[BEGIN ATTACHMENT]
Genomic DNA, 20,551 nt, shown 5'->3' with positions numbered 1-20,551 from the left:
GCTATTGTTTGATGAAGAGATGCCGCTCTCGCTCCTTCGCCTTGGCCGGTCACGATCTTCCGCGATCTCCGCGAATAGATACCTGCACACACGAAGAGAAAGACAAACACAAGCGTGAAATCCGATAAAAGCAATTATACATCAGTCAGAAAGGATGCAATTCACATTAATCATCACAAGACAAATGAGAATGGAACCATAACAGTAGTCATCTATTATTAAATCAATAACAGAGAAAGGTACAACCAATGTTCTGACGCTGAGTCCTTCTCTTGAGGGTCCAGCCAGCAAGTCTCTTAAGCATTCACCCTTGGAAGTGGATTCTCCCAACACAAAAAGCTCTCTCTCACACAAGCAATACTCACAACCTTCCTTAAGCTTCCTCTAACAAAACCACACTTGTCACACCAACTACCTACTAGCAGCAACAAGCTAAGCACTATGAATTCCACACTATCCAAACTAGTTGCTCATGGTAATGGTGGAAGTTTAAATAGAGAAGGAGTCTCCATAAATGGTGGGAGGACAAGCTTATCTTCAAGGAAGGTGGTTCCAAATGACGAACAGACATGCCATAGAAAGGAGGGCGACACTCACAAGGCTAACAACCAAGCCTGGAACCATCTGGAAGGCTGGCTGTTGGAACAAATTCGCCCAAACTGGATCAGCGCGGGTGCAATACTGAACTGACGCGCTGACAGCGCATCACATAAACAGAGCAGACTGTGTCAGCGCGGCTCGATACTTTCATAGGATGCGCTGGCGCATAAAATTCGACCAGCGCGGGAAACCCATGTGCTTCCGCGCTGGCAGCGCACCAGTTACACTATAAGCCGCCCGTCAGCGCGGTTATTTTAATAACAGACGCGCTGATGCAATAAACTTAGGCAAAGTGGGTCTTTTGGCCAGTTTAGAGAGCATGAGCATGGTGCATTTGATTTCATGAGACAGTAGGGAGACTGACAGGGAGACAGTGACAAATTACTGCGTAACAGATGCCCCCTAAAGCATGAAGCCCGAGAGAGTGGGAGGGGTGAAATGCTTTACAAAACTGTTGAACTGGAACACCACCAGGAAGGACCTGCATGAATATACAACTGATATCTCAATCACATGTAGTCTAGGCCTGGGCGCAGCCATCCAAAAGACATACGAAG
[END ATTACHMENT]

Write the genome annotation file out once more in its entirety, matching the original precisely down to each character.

Genomic DNA, 20,551 nt, shown 5'->3' with positions numbered 1-20,551 from the left:
GCTATTGTTTGATGAAGAGATGCCGCTCTCGCTCCTTCGCCTTGGCCGGTCACGATCTTCCGCGATCTCCGCGAATAGATACCTGCACACACGAAGAGAAAGACAAACACAAGCGTGAAATCCGATAAAAGCAATTATACATCAGTCAGAAAGGATGCAATTCACATTAATCATCACAAGACAAATGAGAATGGAACCATAACAGTAGTCATCTATTATTAAATCAATAACAGAGAAAGGTACAACCAATGTTCTGACGCTGAGTCCTTCTCTTGAGGGTCCAGCCAGCAAGTCTCTTAAGCATTCACCCTTGGAAGTGGATTCTCCCAACACAAAAAGCTCTCTCTCACACAAGCAATACTCACAACCTTCCTTAAGCTTCCTCTAACAAAACCACACTTGTCACACCAACTACCTACTAGCAGCAACAAGCTAAGCACTATGAATTCCACACTATCCAAACTAGTTGCTCATGGTAATGGTGGAAGTTTAAATAGAGAAGGAGTCTCCATAAATGGTGGGAGGACAAGCTTATCTTCAAGGAAGGTGGTTCCAAATGACGAACAGACATGCCATAGAAAGGAGGGCGACACTCACAAGGCTAACAACCAAGCCTGGAACCATCTGGAAGGCTGGCTGTTGGAACAAATTCGCCCAAACTGGATCAGCGCGGGTGCAATACTGAACTGACGCGCTGACAGCGCATCACATAAACAGAGCAGACTGTGTCAGCGCGGCTCGATACTTTCATAGGATGCGCTGGCGCATAAAATTCGACCAGCGCGGGAAACCCATGTGCTTCCGCGCTGGCAGCGCACCAGTTACACTATAAGCCGCCCGTCAGCGCGGTTATTTTAATAACAGACGCGCTGATGCAATAAACTTAGGCAAAGTGGGTCTTTTGGCCAGTTTAGAGAGCATGAGCATGGTGCATTTGATTTCATGAGACAGTAGGGAGACTGACAGGGAGACAGTGACAAATTACTGCGTAACAGATGCCCCCTAAAGCATGAAGCCCGAGAGAGTGGGAGGGGTGAAATGCTTTACAAAACTGTTGAACTGGAACACCACCAGGAAGGACCTGCATGAATATACAACTGATATCTCAATCACATGTAGTCTAGGCCTGGGCGCAGCCATCCAAAAGACATACGAAG